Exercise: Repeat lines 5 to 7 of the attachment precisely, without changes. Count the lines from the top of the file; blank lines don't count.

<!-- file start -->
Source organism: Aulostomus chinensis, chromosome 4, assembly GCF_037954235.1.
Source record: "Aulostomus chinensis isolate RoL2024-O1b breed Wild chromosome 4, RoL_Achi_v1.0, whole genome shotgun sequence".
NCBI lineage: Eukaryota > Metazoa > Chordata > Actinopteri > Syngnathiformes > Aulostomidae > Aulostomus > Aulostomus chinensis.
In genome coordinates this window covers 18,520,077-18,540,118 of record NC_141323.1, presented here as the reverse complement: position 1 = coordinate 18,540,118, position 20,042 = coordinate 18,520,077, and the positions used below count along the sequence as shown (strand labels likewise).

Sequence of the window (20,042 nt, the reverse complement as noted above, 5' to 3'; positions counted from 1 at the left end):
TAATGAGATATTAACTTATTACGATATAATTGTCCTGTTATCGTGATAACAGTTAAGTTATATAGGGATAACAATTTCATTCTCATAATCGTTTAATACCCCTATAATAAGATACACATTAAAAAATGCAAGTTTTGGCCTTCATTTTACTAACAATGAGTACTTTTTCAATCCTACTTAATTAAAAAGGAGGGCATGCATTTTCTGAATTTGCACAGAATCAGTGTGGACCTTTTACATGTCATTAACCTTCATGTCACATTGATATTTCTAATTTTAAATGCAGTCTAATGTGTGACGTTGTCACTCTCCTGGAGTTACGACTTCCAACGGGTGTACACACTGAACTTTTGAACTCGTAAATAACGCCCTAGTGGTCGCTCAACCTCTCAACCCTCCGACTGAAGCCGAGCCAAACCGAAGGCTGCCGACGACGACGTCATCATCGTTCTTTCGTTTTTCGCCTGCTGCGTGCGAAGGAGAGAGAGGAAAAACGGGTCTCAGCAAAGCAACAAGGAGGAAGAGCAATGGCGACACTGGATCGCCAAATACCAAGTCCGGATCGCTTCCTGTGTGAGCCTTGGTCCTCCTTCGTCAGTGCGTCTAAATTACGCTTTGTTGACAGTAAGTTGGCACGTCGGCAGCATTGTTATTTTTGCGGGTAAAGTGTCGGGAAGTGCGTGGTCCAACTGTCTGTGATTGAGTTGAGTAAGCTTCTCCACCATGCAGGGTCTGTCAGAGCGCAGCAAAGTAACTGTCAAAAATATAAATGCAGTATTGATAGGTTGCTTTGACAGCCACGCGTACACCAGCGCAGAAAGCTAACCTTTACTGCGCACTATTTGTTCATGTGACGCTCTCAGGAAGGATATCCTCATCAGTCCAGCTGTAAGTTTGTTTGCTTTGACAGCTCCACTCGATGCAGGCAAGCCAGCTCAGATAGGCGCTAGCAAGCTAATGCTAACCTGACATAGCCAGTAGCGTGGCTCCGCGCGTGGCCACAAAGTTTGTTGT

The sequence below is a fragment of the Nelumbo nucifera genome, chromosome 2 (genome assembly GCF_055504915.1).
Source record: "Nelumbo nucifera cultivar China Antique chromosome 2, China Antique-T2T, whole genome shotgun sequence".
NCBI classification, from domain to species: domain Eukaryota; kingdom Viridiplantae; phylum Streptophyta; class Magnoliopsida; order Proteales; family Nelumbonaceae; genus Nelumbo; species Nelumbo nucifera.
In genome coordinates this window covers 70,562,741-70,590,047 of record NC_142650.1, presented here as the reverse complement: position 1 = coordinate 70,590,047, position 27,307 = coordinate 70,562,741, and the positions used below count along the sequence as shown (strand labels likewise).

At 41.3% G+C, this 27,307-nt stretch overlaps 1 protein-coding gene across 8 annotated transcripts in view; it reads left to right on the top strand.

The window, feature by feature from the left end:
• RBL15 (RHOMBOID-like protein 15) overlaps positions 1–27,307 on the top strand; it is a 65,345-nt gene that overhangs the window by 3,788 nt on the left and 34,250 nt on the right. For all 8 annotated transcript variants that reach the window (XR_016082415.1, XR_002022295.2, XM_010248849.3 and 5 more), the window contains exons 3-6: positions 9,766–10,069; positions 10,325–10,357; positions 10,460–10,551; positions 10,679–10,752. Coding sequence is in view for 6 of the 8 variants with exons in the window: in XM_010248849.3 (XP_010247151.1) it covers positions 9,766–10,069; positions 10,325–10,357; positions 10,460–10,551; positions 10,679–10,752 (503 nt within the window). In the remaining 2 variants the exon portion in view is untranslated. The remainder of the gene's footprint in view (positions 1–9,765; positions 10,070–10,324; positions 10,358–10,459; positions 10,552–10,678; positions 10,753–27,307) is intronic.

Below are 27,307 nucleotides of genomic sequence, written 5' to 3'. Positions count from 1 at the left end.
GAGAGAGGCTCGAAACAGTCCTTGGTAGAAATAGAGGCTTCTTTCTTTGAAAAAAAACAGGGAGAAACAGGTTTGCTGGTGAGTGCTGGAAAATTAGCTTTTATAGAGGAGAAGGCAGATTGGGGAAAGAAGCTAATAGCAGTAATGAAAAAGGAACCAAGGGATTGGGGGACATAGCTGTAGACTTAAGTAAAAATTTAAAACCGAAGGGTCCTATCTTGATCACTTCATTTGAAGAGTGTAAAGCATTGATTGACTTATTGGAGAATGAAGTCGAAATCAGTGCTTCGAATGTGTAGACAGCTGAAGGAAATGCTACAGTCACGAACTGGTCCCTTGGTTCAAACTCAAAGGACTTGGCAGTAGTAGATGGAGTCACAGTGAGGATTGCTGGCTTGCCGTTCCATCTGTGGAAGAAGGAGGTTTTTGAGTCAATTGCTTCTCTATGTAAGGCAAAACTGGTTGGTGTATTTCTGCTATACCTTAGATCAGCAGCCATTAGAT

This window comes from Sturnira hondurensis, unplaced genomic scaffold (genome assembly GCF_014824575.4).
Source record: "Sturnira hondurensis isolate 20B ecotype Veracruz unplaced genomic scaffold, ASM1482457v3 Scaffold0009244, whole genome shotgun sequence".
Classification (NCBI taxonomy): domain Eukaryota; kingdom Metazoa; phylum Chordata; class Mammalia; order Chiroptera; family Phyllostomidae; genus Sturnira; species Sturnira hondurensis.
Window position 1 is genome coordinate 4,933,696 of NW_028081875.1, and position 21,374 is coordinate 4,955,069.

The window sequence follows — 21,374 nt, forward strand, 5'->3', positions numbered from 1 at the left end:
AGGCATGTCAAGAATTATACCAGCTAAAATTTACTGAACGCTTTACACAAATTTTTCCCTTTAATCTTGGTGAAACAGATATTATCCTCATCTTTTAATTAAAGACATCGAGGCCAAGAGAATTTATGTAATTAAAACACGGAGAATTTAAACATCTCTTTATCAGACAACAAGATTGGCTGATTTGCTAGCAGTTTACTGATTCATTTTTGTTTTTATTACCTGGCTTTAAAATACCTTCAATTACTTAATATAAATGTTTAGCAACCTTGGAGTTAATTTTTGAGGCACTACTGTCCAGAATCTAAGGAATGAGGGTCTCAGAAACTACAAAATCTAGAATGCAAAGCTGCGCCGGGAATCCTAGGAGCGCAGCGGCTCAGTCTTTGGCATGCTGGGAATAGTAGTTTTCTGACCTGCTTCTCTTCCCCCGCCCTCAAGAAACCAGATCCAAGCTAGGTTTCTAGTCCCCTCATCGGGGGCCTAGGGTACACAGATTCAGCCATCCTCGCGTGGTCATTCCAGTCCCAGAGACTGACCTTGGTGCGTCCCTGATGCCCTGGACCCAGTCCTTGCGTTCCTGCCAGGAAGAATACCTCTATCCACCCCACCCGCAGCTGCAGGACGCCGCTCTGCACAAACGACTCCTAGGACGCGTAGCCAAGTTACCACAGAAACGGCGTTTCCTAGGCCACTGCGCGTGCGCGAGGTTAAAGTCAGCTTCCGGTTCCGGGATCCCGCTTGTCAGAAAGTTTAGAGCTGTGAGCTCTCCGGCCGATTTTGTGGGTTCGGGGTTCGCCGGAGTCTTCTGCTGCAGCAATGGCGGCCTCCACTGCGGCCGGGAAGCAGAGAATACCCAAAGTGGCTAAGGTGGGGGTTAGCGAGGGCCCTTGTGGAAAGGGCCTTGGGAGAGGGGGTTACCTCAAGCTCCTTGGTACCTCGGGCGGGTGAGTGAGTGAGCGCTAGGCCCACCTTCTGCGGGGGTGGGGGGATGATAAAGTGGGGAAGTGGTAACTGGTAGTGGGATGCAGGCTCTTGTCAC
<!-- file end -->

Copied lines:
Sequence of the window (20,042 nt, the reverse complement as noted above, 5' to 3'; positions counted from 1 at the left end):
TAATGAGATATTAACTTATTACGATATAATTGTCCTGTTATCGTGATAACAGTTAAGTTATATAGGGATAACAATTTCATTCTCATAATCGTTTAATACCCCTATAATAAGATACACATTAAAAAATGCAAGTTTTGGCCTTCATTTTACTAACAATGAGTACTTTTTCAATCCTACTTAATTAAAAAGGAGGGCATGCATTTTCTGAATTTGCACAGAATCAGTGTGGACCTTTTACATGTCATTAACCTTCATGTCACATTGATATTTCTAATTTTAAATGCAGTCTAATGTGTGACGTTGTCACTCTCCTGGAGTTACGACTTCCAACGGGTGTACACACTGAACTTTTGAACTCGTAAATAACGCCCTAGTGGTCGCTCAACCTCTCAACCCTCCGACTGAAGCCGAGCCAAACCGAAGGCTGCCGACGACGACGTCATCATCGTTCTTTCGTTTTTCGCCTGCTGCGTGCGAAGGAGAGAGAGGAAAAACGGGTCTCAGCAAAGCAACAAGGAGGAAGAGCAATGGCGACACTGGATCGCCAAATACCAAGTCCGGATCGCTTCCTGTGTGAGCCTTGGTCCTCCTTCGTCAGTGCGTCTAAATTACGCTTTGTTGACAGTAAGTTGGCACGTCGGCAGCATTGTTATTTTTGCGGGTAAAGTGTCGGGAAGTGCGTGGTCCAACTGTCTGTGATTGAGTTGAGTAAGCTTCTCCACCATGCAGGGTCTGTCAGAGCGCAGCAAAGTAACTGTCAAAAATATAAATGCAGTATTGATAGGTTGCTTTGACAGCCACGCGTACACCAGCGCAGAAAGCTAACCTTTACTGCGCACTATTTGTTCATGTGACGCTCTCAGGAAGGATATCCTCATCAGTCCAGCTGTAAGTTTGTTTGCTTTGACAGCTCCACTCGATGCAGGCAAGCCAGCTCAGATAGGCGCTAGCAAGCTAATGCTAACCTGACATAGCCAGTAGCGTGGCTCCGCGCGTGGCCACAAAGTTTGTTGT

The sequence below is a fragment of the Nelumbo nucifera genome, chromosome 2 (genome assembly GCF_055504915.1).